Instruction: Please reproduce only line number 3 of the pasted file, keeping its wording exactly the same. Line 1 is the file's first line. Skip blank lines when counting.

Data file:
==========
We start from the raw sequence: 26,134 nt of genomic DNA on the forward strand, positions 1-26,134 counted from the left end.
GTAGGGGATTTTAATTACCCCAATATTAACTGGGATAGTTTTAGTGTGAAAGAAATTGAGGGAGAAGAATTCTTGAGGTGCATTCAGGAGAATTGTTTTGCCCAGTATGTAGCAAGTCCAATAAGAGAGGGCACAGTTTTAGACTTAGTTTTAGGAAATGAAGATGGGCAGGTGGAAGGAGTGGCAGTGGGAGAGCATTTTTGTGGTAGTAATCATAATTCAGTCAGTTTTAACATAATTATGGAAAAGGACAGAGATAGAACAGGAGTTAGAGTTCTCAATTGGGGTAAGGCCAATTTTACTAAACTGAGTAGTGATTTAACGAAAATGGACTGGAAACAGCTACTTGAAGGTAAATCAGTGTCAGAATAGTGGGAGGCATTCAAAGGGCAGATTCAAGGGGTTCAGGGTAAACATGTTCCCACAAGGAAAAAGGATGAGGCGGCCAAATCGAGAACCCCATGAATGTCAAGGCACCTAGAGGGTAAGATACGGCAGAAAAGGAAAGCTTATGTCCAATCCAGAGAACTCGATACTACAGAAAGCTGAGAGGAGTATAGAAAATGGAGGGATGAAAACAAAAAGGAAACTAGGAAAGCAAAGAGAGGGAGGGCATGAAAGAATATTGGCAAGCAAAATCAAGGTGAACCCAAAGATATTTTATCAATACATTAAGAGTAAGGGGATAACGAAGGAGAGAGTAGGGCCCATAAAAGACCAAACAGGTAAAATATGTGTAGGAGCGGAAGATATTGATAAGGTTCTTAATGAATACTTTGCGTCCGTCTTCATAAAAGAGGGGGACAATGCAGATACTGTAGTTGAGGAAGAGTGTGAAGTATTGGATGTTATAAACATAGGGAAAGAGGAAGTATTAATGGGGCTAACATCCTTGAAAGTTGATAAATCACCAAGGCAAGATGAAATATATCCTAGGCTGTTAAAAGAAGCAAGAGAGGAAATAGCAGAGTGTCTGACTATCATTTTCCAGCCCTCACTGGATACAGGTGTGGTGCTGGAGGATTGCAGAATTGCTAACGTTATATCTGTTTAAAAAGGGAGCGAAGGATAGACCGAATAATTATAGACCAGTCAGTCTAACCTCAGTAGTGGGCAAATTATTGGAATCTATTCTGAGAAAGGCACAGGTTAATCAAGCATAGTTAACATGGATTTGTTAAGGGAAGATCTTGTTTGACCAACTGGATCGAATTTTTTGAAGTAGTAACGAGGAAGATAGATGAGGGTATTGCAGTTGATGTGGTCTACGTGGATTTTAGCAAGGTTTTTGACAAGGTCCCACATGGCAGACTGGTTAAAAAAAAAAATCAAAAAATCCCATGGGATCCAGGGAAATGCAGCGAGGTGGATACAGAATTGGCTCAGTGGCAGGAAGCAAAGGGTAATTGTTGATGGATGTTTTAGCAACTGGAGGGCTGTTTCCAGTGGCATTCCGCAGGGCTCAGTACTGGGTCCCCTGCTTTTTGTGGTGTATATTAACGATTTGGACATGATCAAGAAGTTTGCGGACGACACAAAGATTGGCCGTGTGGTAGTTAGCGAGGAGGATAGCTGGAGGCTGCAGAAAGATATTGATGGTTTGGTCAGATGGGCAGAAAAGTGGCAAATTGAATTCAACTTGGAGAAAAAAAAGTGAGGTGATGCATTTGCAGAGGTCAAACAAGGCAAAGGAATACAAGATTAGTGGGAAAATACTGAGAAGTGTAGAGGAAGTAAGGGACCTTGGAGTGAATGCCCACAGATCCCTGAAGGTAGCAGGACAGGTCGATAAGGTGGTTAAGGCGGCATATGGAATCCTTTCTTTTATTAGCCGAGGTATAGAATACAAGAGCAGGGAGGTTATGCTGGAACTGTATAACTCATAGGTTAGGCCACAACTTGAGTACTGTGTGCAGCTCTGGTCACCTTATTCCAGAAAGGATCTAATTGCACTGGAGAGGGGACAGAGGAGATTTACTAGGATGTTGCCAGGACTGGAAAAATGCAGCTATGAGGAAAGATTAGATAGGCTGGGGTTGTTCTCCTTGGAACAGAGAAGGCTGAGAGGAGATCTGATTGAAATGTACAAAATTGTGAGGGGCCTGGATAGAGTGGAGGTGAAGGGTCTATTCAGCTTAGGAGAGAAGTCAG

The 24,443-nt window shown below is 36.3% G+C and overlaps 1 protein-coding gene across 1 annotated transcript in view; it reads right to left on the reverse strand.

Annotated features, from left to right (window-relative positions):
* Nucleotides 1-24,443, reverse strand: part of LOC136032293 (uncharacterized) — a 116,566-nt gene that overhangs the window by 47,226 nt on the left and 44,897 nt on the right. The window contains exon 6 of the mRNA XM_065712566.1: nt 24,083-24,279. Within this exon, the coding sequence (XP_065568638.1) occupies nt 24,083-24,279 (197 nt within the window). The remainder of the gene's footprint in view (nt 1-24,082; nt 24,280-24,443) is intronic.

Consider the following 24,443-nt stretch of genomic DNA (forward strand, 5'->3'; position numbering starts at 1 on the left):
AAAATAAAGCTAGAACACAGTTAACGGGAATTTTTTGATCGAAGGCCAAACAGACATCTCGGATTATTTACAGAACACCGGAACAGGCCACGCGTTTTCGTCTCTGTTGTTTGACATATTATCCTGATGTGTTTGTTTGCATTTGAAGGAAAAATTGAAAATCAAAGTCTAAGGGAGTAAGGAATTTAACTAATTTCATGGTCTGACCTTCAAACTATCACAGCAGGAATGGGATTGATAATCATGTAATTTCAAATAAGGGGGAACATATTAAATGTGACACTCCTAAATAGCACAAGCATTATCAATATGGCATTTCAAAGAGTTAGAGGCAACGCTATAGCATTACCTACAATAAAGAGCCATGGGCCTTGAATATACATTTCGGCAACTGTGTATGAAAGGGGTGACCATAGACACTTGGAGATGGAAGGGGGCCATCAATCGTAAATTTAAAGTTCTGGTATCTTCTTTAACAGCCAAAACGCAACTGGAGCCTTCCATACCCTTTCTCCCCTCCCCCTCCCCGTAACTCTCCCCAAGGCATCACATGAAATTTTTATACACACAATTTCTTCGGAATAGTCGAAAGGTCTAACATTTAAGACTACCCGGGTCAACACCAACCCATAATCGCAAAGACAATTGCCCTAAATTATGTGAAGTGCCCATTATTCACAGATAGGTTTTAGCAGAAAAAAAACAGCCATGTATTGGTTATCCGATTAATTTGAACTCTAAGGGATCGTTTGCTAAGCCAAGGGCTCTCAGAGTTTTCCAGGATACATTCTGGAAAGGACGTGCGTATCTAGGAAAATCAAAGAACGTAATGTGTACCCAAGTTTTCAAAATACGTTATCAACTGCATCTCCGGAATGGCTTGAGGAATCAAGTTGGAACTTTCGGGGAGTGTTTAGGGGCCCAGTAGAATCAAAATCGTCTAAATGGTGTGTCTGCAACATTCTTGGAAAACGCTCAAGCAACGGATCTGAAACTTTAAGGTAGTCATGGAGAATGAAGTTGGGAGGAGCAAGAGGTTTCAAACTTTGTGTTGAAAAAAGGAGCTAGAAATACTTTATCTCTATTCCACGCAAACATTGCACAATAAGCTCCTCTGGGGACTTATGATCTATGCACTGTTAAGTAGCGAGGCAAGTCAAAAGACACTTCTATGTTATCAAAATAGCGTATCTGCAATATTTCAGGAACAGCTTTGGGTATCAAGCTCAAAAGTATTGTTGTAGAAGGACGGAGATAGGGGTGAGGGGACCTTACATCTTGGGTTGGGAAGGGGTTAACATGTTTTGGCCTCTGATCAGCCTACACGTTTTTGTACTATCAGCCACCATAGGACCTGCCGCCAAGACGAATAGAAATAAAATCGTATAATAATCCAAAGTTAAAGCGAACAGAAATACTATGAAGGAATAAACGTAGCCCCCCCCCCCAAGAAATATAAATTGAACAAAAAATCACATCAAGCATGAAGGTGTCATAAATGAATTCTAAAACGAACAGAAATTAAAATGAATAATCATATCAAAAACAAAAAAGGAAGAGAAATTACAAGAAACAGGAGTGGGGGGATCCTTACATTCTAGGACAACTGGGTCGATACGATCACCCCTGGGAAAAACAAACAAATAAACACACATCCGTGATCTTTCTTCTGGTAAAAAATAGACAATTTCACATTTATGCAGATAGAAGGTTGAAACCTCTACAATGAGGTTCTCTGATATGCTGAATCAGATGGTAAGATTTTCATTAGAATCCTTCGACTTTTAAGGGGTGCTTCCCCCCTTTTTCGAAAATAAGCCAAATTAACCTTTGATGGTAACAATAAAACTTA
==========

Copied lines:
The 24,443-nt window shown below is 36.3% G+C and overlaps 1 protein-coding gene across 1 annotated transcript in view; it reads right to left on the reverse strand.